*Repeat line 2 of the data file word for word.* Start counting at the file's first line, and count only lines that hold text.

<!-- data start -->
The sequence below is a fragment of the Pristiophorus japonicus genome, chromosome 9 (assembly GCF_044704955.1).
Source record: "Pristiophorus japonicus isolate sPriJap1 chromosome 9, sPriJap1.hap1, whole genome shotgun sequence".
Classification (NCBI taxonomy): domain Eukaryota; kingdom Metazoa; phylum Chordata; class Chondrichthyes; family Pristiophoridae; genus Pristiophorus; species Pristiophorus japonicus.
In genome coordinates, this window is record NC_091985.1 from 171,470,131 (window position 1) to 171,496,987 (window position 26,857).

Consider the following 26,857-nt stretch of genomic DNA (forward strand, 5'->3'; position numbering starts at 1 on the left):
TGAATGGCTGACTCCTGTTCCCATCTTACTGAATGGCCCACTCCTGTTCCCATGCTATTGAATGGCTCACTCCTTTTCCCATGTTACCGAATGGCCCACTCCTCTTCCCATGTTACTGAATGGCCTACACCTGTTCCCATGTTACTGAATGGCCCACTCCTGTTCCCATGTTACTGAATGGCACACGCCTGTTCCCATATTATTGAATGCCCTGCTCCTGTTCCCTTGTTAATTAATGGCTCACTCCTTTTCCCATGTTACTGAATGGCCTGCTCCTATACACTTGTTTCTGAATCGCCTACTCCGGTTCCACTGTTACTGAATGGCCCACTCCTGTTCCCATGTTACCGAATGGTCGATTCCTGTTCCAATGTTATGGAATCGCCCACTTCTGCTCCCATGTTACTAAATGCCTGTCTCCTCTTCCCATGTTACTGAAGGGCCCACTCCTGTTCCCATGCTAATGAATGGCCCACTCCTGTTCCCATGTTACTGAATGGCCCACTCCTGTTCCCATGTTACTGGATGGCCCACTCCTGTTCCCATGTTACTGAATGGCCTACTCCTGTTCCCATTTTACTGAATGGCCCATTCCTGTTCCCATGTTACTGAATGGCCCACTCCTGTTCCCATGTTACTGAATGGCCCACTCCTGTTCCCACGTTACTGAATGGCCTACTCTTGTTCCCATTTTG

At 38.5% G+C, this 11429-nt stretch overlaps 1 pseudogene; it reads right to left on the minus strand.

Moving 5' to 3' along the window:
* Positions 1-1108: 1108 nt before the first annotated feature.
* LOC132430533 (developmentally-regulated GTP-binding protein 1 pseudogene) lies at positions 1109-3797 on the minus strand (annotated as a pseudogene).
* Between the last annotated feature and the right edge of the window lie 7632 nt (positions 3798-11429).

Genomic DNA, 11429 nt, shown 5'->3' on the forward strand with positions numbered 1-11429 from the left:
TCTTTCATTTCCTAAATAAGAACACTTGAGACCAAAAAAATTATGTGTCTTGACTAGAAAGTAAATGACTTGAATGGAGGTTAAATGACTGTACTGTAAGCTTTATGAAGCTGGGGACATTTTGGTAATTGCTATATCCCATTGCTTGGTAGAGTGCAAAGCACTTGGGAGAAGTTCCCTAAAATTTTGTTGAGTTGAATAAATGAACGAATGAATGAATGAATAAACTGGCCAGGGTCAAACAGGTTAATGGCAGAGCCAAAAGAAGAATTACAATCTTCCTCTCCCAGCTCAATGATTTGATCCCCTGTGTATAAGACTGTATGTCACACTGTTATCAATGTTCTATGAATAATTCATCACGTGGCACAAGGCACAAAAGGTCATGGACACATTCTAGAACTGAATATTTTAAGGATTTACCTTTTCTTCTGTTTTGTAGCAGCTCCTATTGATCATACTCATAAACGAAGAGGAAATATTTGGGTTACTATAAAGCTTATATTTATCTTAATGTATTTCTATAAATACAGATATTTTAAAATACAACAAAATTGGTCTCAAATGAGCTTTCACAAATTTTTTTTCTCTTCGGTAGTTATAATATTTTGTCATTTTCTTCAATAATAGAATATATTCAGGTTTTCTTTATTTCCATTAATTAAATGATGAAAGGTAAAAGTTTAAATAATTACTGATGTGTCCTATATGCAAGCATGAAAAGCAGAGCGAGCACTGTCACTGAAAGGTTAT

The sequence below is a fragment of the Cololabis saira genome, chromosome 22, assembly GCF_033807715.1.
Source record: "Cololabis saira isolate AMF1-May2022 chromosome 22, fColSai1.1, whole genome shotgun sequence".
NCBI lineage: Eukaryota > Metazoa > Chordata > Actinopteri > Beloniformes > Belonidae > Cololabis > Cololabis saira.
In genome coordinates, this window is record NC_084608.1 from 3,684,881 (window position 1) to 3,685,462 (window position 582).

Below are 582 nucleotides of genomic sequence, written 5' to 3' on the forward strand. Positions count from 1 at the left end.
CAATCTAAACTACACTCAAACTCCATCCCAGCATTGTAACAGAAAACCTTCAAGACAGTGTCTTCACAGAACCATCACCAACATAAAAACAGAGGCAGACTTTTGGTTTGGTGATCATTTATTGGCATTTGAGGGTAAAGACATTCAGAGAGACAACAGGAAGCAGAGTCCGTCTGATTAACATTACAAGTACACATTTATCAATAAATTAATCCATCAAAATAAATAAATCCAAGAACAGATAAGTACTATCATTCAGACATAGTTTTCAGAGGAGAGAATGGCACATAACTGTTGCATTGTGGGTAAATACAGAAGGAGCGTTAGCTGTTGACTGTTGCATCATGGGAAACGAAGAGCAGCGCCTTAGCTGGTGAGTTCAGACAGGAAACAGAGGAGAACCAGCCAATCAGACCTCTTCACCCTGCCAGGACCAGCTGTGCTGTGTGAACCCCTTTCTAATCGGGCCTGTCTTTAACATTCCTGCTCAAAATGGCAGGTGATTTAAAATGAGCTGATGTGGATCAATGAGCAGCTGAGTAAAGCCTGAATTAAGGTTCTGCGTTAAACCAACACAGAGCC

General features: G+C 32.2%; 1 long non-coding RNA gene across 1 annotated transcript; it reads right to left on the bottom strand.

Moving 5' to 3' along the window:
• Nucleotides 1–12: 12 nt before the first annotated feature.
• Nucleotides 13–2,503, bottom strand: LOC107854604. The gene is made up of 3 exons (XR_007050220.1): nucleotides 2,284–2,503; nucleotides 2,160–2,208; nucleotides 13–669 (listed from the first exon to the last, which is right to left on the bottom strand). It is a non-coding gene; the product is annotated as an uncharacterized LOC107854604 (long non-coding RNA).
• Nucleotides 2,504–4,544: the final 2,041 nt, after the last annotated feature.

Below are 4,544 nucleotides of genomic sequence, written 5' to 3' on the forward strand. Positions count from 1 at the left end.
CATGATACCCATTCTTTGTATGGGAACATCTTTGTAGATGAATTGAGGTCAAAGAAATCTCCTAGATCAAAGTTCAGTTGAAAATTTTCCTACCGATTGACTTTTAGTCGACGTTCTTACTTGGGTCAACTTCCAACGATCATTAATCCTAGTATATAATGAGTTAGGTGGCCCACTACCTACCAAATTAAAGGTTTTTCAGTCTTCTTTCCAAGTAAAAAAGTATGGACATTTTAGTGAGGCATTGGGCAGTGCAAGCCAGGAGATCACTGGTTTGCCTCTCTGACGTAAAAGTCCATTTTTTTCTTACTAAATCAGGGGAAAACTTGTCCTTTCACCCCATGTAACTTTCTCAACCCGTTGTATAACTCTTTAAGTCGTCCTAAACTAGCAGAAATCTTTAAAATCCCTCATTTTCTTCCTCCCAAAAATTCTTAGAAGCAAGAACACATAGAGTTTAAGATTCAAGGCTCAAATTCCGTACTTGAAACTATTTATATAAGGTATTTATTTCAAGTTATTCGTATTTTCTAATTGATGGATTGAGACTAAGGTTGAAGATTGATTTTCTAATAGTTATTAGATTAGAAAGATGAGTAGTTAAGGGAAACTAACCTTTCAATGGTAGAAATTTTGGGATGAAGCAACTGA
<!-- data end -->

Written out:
Source record: "Pristiophorus japonicus isolate sPriJap1 chromosome 9, sPriJap1.hap1, whole genome shotgun sequence".